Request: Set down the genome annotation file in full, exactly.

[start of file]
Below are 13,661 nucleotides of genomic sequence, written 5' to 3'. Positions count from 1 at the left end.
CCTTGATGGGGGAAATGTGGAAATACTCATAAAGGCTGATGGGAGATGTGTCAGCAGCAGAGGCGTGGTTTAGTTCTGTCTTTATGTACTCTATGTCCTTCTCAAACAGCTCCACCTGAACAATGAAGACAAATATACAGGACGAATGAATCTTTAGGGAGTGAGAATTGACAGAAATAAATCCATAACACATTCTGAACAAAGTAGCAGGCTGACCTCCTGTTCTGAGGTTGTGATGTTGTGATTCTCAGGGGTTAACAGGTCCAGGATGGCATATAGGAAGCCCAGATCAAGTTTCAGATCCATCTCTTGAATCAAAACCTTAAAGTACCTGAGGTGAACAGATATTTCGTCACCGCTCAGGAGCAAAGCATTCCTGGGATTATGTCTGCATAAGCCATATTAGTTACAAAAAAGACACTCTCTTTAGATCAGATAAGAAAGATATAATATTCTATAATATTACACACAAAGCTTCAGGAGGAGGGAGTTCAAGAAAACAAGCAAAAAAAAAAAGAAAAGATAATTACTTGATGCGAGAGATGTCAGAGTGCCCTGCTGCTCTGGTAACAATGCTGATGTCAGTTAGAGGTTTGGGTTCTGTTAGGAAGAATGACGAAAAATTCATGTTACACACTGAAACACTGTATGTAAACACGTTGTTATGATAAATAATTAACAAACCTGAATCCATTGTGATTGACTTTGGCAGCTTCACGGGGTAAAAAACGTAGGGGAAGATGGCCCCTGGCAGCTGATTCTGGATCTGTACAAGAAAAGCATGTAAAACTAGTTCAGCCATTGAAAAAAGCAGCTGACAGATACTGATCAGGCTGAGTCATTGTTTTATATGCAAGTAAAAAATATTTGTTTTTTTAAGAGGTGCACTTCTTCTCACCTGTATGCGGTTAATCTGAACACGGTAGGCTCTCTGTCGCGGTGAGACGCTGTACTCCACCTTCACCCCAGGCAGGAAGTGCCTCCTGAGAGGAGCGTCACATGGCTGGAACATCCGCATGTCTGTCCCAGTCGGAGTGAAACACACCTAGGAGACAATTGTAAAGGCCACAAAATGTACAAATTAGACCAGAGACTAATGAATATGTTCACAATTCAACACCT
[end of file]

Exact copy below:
Below are 13,661 nucleotides of genomic sequence, written 5' to 3'. Positions count from 1 at the left end.
CCTTGATGGGGGAAATGTGGAAATACTCATAAAGGCTGATGGGAGATGTGTCAGCAGCAGAGGCGTGGTTTAGTTCTGTCTTTATGTACTCTATGTCCTTCTCAAACAGCTCCACCTGAACAATGAAGACAAATATACAGGACGAATGAATCTTTAGGGAGTGAGAATTGACAGAAATAAATCCATAACACATTCTGAACAAAGTAGCAGGCTGACCTCCTGTTCTGAGGTTGTGATGTTGTGATTCTCAGGGGTTAACAGGTCCAGGATGGCATATAGGAAGCCCAGATCAAGTTTCAGATCCATCTCTTGAATCAAAACCTTAAAGTACCTGAGGTGAACAGATATTTCGTCACCGCTCAGGAGCAAAGCATTCCTGGGATTATGTCTGCATAAGCCATATTAGTTACAAAAAAGACACTCTCTTTAGATCAGATAAGAAAGATATAATATTCTATAATATTACACACAAAGCTTCAGGAGGAGGGAGTTCAAGAAAACAAGCAAAAAAAAAAAGAAAAGATAATTACTTGATGCGAGAGATGTCAGAGTGCCCTGCTGCTCTGGTAACAATGCTGATGTCAGTTAGAGGTTTGGGTTCTGTTAGGAAGAATGACGAAAAATTCATGTTACACACTGAAACACTGTATGTAAACACGTTGTTATGATAAATAATTAACAAACCTGAATCCATTGTGATTGACTTTGGCAGCTTCACGGGGTAAAAAACGTAGGGGAAGATGGCCCCTGGCAGCTGATTCTGGATCTGTACAAGAAAAGCATGTAAAACTAGTTCAGCCATTGAAAAAAGCAGCTGACAGATACTGATCAGGCTGAGTCATTGTTTTATATGCAAGTAAAAAATATTTGTTTTTTTAAGAGGTGCACTTCTTCTCACCTGTATGCGGTTAATCTGAACACGGTAGGCTCTCTGTCGCGGTGAGACGCTGTACTCCACCTTCACCCCAGGCAGGAAGTGCCTCCTGAGAGGAGCGTCACATGGCTGGAACATCCGCATGTCTGTCCCAGTCGGAGTGAAACACACCTAGGAGACAATTGTAAAGGCCACAAAATGTACAAATTAGACCAGAGACTAATGAATATGTTCACAATTCAACACCT